The bank noted an appeal from the liquidator's recommendation, but the appeal was never heard. Before the matter was ready for hearing, the Hemisphere National Bank withdrew its claim with prejudice. The Wisconsin court thereupon entered an order that the claim was irrevocably withdrawn.

Hemisphere National Bank filed a complaint in the Superior Court of the District of Columbia seeking recovery under the Act from the DCIGA for the loss it incurred as the result of Fancy Foods' defaulted loan and the insolvency of the Wisconsin Surety Corporation. On July 27, 1976, the bank filed a motion for summary judgment which was denied on October 28, 1976. On December 10, 1976, the DCIGA moved for summary judgment, which motion was also denied on May 3, 1977. The case was assigned *34 to Judge Hannon for trial. Appearing before Judge Hannon, the DCIGA made an oral motion to stay the instant case on the grounds that the liquidation proceedings involving the Wisconsin Surety Corporation in which the bank had filed a motion were in progress, and should be concluded prior to the commencement of this suit. On August 5, 1977, the trial court granted the stay.

After the bank caused its claim in the liquidation proceedings to be dismissed with prejudice, the DCIGA filed a motion to dismiss the bank's complaint. By an order dated January 11, 1979, the trial court, treating the DCIGA's motion to dismiss as a motion for summary judgment, granted DCIGA's motion and denied the bank's motion for summary judgment as well as its pending motion to compel discovery. The court explained its decision stating:

Hemisphere National Bank has an obligation to pursue its claim against the Wisconsin Surety Corporation in the State of Wisconsin insolvency proceeding to recover its pro rata share of the insolvent Surety Corporation's assets and thereby establish the unrecovered amount of the loan made to the borrower and thereafter to present its proof of claim for a sum certain to the District of Columbia Insurance Guaranty Association. By withdrawing its claim with prejudice from the liquidation proceedings in Wisconsin, Hemisphere National Bank has prevented the liquidator not only from determining the sum certain due and owing Hemisphere National Bank from the insolvent Surety's assets, but also, and more fundamentally from determining whether Hemisphere did in fact have a valid claim against the insolvent Wisconsin Surety Corporation.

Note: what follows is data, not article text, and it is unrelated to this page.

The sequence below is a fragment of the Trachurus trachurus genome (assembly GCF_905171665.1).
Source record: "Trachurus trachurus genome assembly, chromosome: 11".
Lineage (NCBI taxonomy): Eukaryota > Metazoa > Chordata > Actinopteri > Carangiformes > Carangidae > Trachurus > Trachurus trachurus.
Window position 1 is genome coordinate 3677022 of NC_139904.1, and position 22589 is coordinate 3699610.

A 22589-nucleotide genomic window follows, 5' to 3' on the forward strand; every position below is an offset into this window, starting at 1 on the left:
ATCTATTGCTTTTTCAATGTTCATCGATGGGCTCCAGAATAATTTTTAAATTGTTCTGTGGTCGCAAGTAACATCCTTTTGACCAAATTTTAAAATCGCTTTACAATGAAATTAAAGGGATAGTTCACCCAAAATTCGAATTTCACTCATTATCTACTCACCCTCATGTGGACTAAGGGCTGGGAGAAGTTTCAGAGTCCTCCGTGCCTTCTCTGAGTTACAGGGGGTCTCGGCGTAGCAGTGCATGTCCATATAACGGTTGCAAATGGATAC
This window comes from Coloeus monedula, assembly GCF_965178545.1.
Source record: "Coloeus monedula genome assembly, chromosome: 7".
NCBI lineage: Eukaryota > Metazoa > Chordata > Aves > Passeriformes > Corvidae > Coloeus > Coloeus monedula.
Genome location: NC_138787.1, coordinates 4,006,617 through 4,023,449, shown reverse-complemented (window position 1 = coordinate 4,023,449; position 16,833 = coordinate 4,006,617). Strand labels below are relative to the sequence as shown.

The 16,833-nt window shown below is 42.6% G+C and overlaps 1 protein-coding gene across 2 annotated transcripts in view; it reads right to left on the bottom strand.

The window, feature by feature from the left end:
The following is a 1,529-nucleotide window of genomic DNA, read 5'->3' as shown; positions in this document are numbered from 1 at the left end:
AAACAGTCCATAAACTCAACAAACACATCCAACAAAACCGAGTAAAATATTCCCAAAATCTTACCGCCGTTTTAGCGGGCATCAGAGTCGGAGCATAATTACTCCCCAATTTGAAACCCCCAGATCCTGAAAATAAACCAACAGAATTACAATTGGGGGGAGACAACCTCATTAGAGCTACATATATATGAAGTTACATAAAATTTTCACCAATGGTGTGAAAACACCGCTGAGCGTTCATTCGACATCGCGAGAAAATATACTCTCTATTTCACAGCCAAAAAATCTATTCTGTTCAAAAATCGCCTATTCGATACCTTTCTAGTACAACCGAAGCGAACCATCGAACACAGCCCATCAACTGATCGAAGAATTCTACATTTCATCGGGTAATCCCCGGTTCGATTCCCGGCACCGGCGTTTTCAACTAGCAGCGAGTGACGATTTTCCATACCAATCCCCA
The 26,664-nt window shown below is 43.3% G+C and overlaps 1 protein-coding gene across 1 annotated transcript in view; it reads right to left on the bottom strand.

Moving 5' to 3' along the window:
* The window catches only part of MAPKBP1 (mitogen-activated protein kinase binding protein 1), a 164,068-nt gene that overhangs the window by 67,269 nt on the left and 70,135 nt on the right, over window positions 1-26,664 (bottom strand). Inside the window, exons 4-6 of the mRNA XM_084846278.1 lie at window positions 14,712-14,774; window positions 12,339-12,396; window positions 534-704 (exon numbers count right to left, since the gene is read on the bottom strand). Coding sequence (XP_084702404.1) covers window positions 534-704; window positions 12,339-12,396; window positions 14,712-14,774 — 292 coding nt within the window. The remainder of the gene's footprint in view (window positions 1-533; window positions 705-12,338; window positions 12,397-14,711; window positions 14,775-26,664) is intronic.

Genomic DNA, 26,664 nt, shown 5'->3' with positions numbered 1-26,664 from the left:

This appeal followed.


The purpose of the Act "is to provide a mechanism for the payment of covered claims under certain insurance policies to avoid excessive delay in payment and to avoid financial loss to claimants or policy-holders because of the insolvency of an insurer...." D.C.Code 1978 Supp., § 35-1801. The definitional provision of the Act, § 35-1803, establishes several of the prerequisites which must be met in order for a party to be entitled to relief. Section 35-1803(6) defines the term "person" to include individuals, corporations, and associations. It is undisputed that Hemisphere National Bank is an unincorporated national bank association and, accordingly, a "person" within the meaning of the Act. Section 35-1803(3) of the Act defines "insolvent insurer" as an insurer "authorized to transact insurance in the District of Columbia, either at the time the policy was issued or when the insured event occurred,..." who has been determined to be insolvent. The Wisconsin Surety Corporation falls within this definition. Third, the term "covered claim" is defined in § 35-1803(2) of the Act as "an unpaid claim ... which arises out of and is within the coverage... of an insurance policy ... if such insurer becomes an insolvent ... and ... the claimant or insured is a resident of the District of Columbia ..." It is uncontested that Wisconsin Surety acted as a guarantor on a loan between Fancy Foods and Hemisphere National Bank.

Based on the aforementioned statutory definitions, appellant contends that the only prerequisites to establishing a right of recovery under the Act are the presentation of evidence demonstrating that the claimant is a District resident, that the insolvent insurer is authorized to transact business in the jurisdiction, and that the claim is a covered claim. Having established these facts, appellant now argues that it is automatically entitled to relief from the DCIGA.

Appellant's argument, however, ignores a fundamental requirement of the Act. Section 35-1806 of the Act sets forth the "Powers and Duties of the Association." Section 35-1806(a)(1) provides:

[I]n no event shall the Association be obligated to a policyholder or claimant in an amount in excess of the obligation of *35 the insolvent insurer under the policy from which the claim arises;

(a)(2) provides:

[The Association shall] be deemed the insurer to the extent of its obligation on the covered claims and to such extent shall have all rights, duties, and obligations of the insolvent insurer as if the insurer had not become insolvent;

(a)(4) provides:

[The Association shall] investigate claims brought against the Association and adjust, compromise, settle, and pay covered claims to the extent of the Association's obligation and deny all other claims and may review settlements, releases and judgments to which the insolvent insurer or its insureds were parties to determine the extent to which such settlements, releases and judgments may be properly contested.

These sections, taken in conjunction, provide that the DCIGA is liable only to the extent of the insurer's obligation. As a result, if the insurer is not liable then the DCIGA is a fortiori released from any duty to pay.